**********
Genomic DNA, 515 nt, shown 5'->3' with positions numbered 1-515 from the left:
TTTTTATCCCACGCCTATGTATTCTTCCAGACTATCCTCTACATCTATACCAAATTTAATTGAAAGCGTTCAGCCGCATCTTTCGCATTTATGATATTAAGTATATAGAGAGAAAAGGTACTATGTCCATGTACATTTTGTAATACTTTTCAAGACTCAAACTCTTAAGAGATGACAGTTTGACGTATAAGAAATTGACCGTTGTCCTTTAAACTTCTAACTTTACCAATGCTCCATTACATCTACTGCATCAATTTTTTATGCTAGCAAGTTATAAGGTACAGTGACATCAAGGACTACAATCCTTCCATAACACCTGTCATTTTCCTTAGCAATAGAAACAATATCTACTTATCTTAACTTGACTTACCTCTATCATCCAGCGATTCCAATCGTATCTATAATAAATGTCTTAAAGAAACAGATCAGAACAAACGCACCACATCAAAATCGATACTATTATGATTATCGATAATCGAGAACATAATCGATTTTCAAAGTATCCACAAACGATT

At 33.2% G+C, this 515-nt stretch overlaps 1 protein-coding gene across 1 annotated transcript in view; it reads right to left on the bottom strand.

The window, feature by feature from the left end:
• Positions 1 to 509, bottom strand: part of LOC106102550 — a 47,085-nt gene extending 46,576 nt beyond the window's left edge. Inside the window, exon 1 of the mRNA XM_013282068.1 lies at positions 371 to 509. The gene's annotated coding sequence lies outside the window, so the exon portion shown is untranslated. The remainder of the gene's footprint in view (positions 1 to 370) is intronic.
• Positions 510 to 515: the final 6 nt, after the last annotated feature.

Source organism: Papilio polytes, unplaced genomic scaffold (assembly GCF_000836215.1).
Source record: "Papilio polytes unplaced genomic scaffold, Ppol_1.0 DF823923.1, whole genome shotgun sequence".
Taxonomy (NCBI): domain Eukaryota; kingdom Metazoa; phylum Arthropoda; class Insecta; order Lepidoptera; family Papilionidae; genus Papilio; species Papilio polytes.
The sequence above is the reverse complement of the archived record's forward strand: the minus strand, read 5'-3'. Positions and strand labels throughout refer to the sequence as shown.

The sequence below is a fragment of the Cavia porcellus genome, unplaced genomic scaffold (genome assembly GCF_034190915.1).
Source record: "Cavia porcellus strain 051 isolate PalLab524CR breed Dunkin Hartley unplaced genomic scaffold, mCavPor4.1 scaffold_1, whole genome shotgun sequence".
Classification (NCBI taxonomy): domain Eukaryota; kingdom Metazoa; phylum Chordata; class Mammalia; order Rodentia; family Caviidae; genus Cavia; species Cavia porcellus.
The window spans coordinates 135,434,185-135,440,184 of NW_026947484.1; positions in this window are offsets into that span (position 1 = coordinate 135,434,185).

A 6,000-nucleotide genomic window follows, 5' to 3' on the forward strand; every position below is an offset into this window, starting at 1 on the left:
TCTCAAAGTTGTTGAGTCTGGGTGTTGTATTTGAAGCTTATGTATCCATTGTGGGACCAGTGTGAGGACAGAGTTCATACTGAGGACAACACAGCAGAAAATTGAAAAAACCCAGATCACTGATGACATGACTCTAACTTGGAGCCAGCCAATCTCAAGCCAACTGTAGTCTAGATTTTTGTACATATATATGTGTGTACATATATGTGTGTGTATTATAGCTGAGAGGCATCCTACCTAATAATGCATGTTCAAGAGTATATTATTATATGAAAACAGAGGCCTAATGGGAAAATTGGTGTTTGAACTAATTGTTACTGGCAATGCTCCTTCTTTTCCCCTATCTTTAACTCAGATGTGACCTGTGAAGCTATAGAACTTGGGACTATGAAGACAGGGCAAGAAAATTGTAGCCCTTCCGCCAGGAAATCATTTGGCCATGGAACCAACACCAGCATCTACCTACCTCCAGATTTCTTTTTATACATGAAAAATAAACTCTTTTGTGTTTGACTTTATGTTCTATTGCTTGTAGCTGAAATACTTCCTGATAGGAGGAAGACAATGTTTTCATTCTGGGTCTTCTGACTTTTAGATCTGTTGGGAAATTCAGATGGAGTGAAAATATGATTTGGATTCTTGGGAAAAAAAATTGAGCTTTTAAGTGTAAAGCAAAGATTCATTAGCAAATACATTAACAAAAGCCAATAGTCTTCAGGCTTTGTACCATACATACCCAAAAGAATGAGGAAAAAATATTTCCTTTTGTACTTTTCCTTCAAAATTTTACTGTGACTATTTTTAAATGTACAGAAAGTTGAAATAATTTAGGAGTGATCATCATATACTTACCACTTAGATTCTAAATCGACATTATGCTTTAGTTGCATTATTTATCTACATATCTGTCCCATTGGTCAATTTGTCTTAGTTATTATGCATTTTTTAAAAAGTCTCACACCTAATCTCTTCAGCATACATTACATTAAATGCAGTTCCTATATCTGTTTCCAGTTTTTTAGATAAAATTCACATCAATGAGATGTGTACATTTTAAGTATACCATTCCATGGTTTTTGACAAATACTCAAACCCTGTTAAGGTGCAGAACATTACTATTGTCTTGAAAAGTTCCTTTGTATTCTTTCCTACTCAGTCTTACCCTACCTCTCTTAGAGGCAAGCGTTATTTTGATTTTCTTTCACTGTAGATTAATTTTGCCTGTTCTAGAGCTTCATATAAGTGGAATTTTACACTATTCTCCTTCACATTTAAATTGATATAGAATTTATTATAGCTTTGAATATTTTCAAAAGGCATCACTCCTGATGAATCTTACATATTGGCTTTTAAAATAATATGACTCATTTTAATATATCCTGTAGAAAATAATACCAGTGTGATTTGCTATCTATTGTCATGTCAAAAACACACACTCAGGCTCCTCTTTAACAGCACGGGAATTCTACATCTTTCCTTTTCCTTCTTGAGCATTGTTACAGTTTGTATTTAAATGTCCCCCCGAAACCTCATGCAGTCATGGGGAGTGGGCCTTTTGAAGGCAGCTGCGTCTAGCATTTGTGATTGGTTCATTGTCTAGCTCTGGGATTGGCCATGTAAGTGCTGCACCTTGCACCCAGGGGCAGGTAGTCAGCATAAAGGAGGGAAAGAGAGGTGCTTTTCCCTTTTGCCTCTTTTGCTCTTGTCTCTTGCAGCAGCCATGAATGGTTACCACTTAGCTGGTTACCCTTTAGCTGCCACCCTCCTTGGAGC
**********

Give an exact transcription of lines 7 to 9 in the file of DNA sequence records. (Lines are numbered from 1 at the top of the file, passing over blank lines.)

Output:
Source organism: Papilio polytes, unplaced genomic scaffold (assembly GCF_000836215.1).
Source record: "Papilio polytes unplaced genomic scaffold, Ppol_1.0 DF823923.1, whole genome shotgun sequence".
Taxonomy (NCBI): domain Eukaryota; kingdom Metazoa; phylum Arthropoda; class Insecta; order Lepidoptera; family Papilionidae; genus Papilio; species Papilio polytes.